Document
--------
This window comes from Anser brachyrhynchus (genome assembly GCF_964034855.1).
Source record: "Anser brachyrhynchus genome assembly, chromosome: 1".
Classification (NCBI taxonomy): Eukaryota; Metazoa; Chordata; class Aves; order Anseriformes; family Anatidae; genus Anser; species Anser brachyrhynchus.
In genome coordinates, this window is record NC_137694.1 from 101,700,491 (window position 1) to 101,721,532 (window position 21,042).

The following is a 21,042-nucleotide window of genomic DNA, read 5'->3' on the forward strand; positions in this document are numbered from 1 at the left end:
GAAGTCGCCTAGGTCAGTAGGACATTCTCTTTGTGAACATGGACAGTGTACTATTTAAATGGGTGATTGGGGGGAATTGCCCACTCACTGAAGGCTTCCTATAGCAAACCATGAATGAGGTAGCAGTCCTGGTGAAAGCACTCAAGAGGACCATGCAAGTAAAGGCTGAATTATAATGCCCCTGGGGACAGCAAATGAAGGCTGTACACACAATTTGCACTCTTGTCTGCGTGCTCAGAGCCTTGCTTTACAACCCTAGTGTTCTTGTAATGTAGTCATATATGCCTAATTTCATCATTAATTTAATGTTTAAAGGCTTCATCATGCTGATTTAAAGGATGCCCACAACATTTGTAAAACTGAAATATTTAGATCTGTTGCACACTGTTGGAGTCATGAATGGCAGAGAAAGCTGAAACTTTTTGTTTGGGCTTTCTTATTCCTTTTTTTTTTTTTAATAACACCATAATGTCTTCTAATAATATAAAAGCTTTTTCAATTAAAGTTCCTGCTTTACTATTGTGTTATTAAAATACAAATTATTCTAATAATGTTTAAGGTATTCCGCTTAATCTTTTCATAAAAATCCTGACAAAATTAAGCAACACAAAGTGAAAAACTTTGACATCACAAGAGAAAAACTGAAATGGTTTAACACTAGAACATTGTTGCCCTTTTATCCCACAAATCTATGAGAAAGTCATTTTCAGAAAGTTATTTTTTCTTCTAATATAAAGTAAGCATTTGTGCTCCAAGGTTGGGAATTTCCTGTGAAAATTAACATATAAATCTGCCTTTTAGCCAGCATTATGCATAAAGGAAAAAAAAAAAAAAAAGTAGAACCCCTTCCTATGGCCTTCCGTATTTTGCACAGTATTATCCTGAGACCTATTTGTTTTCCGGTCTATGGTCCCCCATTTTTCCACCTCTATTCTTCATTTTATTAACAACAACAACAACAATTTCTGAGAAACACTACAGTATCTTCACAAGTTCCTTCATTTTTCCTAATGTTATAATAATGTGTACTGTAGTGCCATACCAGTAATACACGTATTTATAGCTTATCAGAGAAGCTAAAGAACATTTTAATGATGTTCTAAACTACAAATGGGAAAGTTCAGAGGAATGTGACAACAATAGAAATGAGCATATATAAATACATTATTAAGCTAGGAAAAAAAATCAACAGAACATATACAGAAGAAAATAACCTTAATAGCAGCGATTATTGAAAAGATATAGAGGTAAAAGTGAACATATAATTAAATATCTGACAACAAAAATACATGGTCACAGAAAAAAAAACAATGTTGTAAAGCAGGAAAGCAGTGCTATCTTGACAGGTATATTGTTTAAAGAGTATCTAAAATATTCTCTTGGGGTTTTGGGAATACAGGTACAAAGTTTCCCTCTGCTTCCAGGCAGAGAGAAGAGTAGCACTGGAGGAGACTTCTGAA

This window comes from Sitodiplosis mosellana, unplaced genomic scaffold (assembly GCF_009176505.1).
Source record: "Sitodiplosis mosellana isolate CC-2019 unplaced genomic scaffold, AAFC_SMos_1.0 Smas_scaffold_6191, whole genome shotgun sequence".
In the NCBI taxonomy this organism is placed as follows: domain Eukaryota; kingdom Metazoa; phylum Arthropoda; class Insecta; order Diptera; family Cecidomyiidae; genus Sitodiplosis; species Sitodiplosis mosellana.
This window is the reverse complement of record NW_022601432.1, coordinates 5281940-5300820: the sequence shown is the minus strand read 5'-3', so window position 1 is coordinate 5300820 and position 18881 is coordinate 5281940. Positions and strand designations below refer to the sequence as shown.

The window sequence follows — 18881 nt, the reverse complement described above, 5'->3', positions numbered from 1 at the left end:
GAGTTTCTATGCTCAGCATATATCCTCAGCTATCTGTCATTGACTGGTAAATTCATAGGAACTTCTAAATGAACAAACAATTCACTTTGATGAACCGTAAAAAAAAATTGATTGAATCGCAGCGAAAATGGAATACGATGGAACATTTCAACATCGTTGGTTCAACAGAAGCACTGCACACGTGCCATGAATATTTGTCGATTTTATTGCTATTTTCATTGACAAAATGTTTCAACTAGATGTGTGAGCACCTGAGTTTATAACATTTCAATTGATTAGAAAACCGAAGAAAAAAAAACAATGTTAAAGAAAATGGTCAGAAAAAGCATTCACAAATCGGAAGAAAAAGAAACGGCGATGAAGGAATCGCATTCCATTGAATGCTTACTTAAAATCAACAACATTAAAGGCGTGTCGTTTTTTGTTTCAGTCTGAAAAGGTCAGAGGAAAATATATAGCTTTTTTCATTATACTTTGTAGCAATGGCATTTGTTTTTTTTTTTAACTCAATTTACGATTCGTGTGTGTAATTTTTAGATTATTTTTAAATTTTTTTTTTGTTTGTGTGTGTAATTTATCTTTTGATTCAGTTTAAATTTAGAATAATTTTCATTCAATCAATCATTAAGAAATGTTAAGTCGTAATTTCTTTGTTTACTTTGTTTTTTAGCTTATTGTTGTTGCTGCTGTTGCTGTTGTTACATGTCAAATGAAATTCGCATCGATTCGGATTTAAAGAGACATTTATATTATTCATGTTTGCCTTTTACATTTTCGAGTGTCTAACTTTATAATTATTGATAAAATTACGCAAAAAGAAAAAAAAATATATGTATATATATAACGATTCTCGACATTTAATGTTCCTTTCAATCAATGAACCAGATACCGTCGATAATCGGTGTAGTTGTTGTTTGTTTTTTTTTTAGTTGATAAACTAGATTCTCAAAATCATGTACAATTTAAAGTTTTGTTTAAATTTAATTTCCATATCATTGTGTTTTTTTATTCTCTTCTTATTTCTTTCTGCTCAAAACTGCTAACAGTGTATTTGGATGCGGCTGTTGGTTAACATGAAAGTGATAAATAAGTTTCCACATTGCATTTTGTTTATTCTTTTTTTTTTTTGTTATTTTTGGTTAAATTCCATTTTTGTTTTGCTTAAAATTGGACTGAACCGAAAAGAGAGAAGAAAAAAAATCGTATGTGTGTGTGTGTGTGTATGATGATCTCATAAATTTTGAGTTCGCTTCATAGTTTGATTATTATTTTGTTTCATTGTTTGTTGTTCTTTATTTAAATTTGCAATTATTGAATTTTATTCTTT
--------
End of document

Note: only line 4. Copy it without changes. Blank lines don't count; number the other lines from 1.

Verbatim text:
In genome coordinates, this window is record NC_137694.1 from 101,700,491 (window position 1) to 101,721,532 (window position 21,042).